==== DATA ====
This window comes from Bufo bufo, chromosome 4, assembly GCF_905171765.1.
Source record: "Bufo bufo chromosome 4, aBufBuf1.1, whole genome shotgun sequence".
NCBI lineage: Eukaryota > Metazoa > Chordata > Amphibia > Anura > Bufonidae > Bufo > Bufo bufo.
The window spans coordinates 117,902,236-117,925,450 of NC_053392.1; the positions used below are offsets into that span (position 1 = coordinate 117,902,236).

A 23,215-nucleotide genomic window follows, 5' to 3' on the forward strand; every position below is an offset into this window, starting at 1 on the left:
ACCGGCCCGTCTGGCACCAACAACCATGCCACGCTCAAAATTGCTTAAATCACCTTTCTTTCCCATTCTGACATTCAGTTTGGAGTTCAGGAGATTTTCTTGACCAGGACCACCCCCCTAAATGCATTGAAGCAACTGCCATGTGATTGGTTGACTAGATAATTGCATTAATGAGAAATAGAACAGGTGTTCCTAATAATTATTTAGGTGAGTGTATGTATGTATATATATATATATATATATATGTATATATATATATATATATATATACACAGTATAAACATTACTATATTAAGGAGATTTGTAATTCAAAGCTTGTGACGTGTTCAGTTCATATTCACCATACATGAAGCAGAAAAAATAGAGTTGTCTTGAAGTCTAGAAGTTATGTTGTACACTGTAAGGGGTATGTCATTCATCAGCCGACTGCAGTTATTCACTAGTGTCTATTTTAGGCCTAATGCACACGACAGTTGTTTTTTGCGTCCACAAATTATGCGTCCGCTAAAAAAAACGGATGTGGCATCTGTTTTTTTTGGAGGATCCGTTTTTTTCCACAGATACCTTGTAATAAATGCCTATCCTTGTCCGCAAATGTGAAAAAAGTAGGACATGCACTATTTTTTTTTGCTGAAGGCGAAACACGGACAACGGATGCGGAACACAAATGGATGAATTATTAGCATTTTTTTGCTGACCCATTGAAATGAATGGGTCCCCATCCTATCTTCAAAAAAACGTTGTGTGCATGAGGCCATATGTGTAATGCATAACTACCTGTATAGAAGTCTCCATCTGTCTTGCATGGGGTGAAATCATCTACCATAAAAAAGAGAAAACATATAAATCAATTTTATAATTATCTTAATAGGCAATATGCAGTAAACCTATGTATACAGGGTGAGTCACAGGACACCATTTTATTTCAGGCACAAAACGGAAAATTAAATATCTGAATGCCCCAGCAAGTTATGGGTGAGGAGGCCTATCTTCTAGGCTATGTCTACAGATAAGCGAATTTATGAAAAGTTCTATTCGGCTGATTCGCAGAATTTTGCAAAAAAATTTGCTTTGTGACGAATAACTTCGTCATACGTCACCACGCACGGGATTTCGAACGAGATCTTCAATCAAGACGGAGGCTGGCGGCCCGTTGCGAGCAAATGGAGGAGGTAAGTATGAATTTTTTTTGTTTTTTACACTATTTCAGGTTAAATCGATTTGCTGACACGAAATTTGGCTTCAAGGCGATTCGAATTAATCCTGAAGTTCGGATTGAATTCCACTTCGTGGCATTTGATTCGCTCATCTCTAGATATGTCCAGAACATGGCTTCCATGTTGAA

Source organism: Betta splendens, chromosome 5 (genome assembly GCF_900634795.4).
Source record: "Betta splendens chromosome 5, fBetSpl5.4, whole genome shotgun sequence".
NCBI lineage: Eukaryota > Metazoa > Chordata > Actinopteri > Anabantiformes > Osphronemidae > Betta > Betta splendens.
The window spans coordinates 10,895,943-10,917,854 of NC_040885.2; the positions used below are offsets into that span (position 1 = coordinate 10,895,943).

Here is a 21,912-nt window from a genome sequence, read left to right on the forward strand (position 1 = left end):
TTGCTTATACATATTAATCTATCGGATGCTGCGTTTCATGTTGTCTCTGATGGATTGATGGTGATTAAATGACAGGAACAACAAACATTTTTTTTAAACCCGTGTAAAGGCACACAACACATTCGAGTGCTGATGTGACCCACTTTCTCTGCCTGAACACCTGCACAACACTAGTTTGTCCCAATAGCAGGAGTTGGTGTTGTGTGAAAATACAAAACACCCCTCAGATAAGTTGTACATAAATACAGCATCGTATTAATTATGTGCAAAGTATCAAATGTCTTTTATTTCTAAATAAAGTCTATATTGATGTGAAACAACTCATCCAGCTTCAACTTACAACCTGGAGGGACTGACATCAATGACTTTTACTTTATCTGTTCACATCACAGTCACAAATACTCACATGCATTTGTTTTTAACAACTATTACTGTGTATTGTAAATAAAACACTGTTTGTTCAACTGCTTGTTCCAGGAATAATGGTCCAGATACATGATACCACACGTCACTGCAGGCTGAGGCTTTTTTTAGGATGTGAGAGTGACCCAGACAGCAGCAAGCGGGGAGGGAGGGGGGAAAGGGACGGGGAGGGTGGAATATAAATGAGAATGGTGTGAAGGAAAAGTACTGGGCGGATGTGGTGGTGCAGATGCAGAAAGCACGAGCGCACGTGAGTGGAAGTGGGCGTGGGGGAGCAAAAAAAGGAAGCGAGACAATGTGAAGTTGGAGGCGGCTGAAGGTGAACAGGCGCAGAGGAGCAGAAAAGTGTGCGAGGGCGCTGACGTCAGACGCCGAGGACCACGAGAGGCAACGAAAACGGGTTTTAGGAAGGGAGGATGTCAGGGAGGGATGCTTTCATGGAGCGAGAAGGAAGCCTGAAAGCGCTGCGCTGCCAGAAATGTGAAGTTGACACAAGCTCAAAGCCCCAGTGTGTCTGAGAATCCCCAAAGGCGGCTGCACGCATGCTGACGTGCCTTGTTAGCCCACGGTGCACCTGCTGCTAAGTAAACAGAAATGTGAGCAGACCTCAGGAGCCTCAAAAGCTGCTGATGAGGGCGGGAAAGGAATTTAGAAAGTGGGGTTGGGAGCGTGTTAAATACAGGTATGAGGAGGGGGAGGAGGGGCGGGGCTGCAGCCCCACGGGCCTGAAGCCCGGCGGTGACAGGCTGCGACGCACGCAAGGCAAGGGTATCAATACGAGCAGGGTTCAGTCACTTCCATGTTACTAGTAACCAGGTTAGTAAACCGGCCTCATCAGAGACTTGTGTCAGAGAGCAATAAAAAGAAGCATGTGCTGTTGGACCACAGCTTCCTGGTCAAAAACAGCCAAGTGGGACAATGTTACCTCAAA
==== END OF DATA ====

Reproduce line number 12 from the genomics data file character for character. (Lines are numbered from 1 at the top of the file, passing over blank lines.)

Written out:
TTGCTTATACATATTAATCTATCGGATGCTGCGTTTCATGTTGTCTCTGATGGATTGATGGTGATTAAATGACAGGAACAACAAACATTTTTTTTAAACCCGTGTAAAGGCACACAACACATTCGAGTGCTGATGTGACCCACTTTCTCTGCCTGAACACCTGCACAACACTAGTTTGTCCCAATAGCAGGAGTTGGTGTTGTGTGAAAATACAAAACACCCCTCAGATAAGTTGTACATAAATACAGCATCGTATTAATTATGTGCAAAGTATCAAATGTCTTTTATTTCTAAATAAAGTCTATATTGATGTGAAACAACTCATCCAGCTTCAACTTACAACCTGGAGGGACTGACATCAATGACTTTTACTTTATCTGTTCACATCACAGTCACAAATACTCACATGCATTTGTTTTTAACAACTATTACTGTGTATTGTAAATAAAACACTGTTTGTTCAACTGCTTGTTCCAGGAATAATGGTCCAGATACATGATACCACACGTCACTGCAGGCTGAGGCTTTTTTTAGGATGTGAGAGTGACCCAGACAGCAGCAAGCGGGGAGGGAGGGGGGAAAGGGACGGGGAGGGTGGAATATAAATGAGAATGGTGTGAAGGAAAAGTACTGGGCGGATGTGGTGGTGCAGATGCAGAAAGCACGAGCGCACGTGAGTGGAAGTGGGCGTGGGGGAGCAAAAAAAGGAAGCGAGACAATGTGAAGTTGGAGGCGGCTGAAGGTGAACAGGCGCAGAGGAGCAGAAAAGTGTGCGAGGGCGCTGACGTCAGACGCCGAGGACCACGAGAGGCAACGAAAACGGGTTTTAGGAAGGGAGGATGTCAGGGAGGGATGCTTTCATGGAGCGAGAAGGAAGCCTGAAAGCGCTGCGCTGCCAGAAATGTGAAGTTGACACAAGCTCAAAGCCCCAGTGTGTCTGAGAATCCCCAAAGGCGGCTGCACGCATGCTGACGTGCCTTGTTAGCCCACGGTGCACCTGCTGCTAAGTAAACAGAAATGTGAGCAGACCTCAGGAGCCTCAAAAGCTGCTGATGAGGGCGGGAAAGGAATTTAGAAAGTGGGGTTGGGAGCGTGTTAAATACAGGTATGAGGAGGGGGAGGAGGGGCGGGGCTGCAGCCCCACGGGCCTGAAGCCCGGCGGTGACAGGCTGCGACGCACGCAAGGCAAGGGTATCAATACGAGCAGGGTTCAGTCACTTCCATGTTACTAGTAACCAGGTTAGTAAACCGGCCTCATCAGAGACTTGTGTCAGAGAGCAATAAAAAGAAGCATGTGCTGTTGGACCACAGCTTCCTGGTCAAAAACAGCCAAGTGGGACAATGTTACCTCAAA